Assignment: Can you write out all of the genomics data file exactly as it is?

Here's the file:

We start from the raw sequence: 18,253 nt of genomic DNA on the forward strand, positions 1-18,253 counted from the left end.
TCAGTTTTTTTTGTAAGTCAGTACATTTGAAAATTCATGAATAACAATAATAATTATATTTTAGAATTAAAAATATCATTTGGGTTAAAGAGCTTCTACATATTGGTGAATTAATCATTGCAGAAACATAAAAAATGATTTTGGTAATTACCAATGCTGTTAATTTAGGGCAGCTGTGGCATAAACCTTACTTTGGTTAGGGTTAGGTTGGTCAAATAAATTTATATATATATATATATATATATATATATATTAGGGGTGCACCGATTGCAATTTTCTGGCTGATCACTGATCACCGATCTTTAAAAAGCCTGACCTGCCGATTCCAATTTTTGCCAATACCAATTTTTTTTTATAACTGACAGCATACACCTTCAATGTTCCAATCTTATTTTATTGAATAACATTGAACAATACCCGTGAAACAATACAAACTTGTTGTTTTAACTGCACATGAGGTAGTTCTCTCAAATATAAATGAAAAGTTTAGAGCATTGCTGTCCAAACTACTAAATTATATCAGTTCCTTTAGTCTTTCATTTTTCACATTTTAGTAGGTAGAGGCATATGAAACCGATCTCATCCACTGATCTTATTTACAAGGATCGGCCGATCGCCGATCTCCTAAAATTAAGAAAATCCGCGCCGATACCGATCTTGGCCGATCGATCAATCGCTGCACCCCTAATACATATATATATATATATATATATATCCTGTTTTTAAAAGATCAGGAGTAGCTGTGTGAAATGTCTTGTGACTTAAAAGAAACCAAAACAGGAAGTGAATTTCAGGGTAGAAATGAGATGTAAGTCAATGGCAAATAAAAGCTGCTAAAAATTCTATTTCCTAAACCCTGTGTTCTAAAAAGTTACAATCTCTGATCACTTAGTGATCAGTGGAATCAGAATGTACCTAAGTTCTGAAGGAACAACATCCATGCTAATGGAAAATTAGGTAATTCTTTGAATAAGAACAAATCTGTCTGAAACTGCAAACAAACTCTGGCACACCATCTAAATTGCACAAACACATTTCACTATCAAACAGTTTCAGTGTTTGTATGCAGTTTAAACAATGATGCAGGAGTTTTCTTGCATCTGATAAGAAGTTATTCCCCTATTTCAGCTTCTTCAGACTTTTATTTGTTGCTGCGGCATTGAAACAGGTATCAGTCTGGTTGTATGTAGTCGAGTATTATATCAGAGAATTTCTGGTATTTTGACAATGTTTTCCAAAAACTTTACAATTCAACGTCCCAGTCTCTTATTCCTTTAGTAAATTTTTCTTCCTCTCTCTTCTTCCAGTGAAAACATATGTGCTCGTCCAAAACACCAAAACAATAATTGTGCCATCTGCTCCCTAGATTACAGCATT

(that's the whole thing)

We start from the raw sequence: 18,253 nt of genomic DNA on the forward strand, positions 1-18,253 counted from the left end.
TCAGTTTTTTTTGTAAGTCAGTACATTTGAAAATTCATGAATAACAATAATAATTATATTTTAGAATTAAAAATATCATTTGGGTTAAAGAGCTTCTACATATTGGTGAATTAATCATTGCAGAAACATAAAAAATGATTTTGGTAATTACCAATGCTGTTAATTTAGGGCAGCTGTGGCATAAACCTTACTTTGGTTAGGGTTAGGTTGGTCAAATAAATTTATATATATATATATATATATATATATATATTAGGGGTGCACCGATTGCAATTTTCTGGCTGATCACTGATCACCGATCTTTAAAAAGCCTGACCTGCCGATTCCAATTTTTGCCAATACCAATTTTTTTTTATAACTGACAGCATACACCTTCAATGTTCCAATCTTATTTTATTGAATAACATTGAACAATACCCGTGAAACAATACAAACTTGTTGTTTTAACTGCACATGAGGTAGTTCTCTCAAATATAAATGAAAAGTTTAGAGCATTGCTGTCCAAACTACTAAATTATATCAGTTCCTTTAGTCTTTCATTTTTCACATTTTAGTAGGTAGAGGCATATGAAACCGATCTCATCCACTGATCTTATTTACAAGGATCGGCCGATCGCCGATCTCCTAAAATTAAGAAAATCCGCGCCGATACCGATCTTGGCCGATCGATCAATCGCTGCACCCCTAATACATATATATATATATATATATATATCCTGTTTTTAAAAGATCAGGAGTAGCTGTGTGAAATGTCTTGTGACTTAAAAGAAACCAAAACAGGAAGTGAATTTCAGGGTAGAAATGAGATGTAAGTCAATGGCAAATAAAAGCTGCTAAAAATTCTATTTCCTAAACCCTGTGTTCTAAAAAGTTACAATCTCTGATCACTTAGTGATCAGTGGAATCAGAATGTACCTAAGTTCTGAAGGAACAACATCCATGCTAATGGAAAATTAGGTAATTCTTTGAATAAGAACAAATCTGTCTGAAACTGCAAACAAACTCTGGCACACCATCTAAATTGCACAAACACATTTCACTATCAAACAGTTTCAGTGTTTGTATGCAGTTTAAACAATGATGCAGGAGTTTTCTTGCATCTGATAAGAAGTTATTCCCCTATTTCAGCTTCTTCAGACTTTTATTTGTTGCTGCGGCATTGAAACAGGTATCAGTCTGGTTGTATGTAGTCGAGTATTATATCAGAGAATTTCTGGTATTTTGACAATGTTTTCCAAAAACTTTACAATTCAACGTCCCAGTCTCTTATTCCTTTAGTAAATTTTTCTTCCTCTCTCTTCTTCCAGTGAAAACATATGTGCTCGTCCAAAACACCAAAACAATAATTGTGCCATCTGCTCCCTAGATTACAGCATT